Conveniently left out of the original product marketing material and technical details, was the fact that the D800’s sensor has a substrate capable of capturing additional detail. When combined with sophisticated interpolation software (also not revealed to the public), it is able to triple the camera’s resolution. No doubt this newly discovered feature will lead to increased D800 sales. But the more troubling concern is the potential impact on the sales of Nikon lenses. When a photographer can take pictures with a 24-70mm f/2.8 lens, and is able to obtain high resolution crops similar to what a 105mm macro, 300mm, or 200-400mm lens can produce, why purchase additional lenses?

Turbo Mode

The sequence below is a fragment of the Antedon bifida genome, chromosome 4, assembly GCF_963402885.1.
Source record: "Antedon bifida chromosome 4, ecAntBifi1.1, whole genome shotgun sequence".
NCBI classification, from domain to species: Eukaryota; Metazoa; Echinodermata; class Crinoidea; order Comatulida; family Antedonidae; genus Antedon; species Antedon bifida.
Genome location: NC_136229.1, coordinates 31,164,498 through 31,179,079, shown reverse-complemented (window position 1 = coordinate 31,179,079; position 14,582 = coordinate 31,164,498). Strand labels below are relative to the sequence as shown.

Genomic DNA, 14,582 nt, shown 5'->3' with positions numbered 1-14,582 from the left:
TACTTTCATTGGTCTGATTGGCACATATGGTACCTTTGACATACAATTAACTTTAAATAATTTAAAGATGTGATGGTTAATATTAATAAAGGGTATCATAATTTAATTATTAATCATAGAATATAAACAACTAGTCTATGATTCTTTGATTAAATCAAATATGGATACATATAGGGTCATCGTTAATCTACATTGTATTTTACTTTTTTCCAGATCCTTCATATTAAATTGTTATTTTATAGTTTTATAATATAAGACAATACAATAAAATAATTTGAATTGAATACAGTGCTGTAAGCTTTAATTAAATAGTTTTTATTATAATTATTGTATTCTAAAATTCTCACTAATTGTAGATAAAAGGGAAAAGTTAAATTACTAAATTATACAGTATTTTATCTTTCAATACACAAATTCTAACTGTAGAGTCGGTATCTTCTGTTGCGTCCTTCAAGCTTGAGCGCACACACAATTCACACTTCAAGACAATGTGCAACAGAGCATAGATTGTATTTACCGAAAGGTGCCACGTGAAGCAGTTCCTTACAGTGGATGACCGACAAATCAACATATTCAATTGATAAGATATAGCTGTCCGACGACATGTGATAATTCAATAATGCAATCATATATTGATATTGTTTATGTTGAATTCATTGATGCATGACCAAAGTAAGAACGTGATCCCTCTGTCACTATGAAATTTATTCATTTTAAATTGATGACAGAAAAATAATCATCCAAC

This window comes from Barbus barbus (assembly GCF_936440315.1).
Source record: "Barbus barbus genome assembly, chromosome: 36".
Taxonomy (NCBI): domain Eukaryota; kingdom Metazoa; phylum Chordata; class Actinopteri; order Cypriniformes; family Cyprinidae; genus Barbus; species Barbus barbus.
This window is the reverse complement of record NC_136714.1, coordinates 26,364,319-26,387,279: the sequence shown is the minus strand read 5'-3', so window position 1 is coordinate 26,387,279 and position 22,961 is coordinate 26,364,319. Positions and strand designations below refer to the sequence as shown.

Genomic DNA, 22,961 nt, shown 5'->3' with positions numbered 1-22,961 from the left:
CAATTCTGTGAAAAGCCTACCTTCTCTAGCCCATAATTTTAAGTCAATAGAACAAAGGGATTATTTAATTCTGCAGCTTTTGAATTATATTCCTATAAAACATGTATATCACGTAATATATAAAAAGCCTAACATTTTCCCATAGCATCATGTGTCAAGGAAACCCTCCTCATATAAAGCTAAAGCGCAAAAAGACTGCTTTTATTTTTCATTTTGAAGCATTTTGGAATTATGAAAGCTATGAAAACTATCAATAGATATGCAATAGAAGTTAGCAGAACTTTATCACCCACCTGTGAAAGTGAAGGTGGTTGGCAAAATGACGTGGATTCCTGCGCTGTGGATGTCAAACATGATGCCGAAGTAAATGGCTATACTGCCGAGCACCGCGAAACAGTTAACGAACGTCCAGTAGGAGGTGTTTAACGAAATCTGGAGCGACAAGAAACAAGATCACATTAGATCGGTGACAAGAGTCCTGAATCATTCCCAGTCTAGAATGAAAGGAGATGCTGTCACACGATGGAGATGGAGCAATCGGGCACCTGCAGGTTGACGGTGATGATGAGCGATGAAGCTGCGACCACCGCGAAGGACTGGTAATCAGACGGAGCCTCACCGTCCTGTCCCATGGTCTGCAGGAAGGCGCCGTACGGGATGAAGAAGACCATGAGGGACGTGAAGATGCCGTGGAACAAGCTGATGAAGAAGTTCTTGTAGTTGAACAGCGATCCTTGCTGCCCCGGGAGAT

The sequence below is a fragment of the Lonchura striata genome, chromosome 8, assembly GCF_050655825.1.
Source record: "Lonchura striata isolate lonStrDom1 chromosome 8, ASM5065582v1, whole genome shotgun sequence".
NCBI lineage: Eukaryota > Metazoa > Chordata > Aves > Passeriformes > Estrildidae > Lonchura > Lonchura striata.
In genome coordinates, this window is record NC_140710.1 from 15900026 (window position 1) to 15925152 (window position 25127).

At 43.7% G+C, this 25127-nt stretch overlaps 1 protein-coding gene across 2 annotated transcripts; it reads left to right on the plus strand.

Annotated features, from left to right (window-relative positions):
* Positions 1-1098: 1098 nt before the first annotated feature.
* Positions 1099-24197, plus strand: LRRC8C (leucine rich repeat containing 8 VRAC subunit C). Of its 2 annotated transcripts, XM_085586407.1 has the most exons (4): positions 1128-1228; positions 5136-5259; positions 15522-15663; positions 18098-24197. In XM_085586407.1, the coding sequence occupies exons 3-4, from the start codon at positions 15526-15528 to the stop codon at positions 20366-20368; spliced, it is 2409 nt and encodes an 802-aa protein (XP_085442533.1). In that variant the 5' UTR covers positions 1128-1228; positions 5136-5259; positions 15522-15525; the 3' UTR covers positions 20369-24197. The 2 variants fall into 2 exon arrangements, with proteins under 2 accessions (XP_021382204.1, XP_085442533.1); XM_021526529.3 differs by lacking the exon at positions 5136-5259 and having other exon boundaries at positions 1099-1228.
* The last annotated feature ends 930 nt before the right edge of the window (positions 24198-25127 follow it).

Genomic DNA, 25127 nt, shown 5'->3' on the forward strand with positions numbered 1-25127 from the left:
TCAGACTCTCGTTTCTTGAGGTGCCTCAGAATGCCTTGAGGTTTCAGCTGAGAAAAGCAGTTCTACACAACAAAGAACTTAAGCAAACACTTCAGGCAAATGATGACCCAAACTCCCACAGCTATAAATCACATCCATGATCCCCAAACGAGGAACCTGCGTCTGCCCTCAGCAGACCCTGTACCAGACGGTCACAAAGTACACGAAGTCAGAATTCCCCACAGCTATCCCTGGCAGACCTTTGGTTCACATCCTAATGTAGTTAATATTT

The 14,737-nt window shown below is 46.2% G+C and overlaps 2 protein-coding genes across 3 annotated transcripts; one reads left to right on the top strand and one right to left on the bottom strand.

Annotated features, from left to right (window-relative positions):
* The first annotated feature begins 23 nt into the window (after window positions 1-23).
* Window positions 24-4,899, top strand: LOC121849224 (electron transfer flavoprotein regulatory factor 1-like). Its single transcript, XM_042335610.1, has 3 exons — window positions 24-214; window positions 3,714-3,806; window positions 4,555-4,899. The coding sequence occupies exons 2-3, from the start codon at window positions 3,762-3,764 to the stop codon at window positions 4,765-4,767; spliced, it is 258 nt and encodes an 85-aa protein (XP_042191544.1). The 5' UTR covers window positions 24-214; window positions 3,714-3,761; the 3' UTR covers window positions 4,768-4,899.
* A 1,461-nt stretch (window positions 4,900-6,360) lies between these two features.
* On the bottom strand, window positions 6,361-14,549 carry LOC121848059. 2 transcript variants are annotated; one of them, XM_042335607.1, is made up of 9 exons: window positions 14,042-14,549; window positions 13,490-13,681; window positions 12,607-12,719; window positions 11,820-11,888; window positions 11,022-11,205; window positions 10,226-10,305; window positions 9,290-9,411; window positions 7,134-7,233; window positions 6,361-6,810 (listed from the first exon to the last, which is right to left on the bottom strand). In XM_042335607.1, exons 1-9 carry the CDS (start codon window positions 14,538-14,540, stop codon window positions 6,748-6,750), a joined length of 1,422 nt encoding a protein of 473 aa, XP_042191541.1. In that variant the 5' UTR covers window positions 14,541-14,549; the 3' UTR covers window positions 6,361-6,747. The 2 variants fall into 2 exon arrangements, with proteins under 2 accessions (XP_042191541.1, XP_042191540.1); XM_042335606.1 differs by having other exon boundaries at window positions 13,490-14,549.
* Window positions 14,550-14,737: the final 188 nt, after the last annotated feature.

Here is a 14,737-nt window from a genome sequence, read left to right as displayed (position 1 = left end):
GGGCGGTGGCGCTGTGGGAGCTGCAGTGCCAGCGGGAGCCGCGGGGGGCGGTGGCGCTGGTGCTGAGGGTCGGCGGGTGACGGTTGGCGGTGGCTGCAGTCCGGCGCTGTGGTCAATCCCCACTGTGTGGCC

This capability, affectionately known within the Nikon Engineering ranks, as “turbo mode”, was apparently going to be introduced in approximately six to nine months. D800 owners would have been able to activate it after paying an additional $750. This would have marked the first time a camera manufacturer charged a fee for activating a feature after the camera had been shipped from the factory. Nikon customers would have been required to purchase a software key unique to their camera to enable this feature, so as to prevent people from sharing the code. But one of the Nikon engineers accidently stumbled upon a menu and button sequence that enabled this capability, thus bypassing the need for an activation code. In the software industry, such capabilities are often purposely inserted into the code. They are known as “Easter eggs”, since they require a bit of hunting to find. Most of the time, they are rather innocuous and simply result in a humorous message flashing onto the user’s screen. In computer games, Easter eggs may reveal some additional options not available in the menu. Nikon’s Easter egg, however, unlocks a significant capability – one that it was counting on for additional revenue. As with most modern day secrets, once the menu and button sequence was discovered, it went viral on the internet. Although we have yet to see the substrate and interpolation software engineering specifications, we can say that the initial test results are nothing short of jaw-dropping!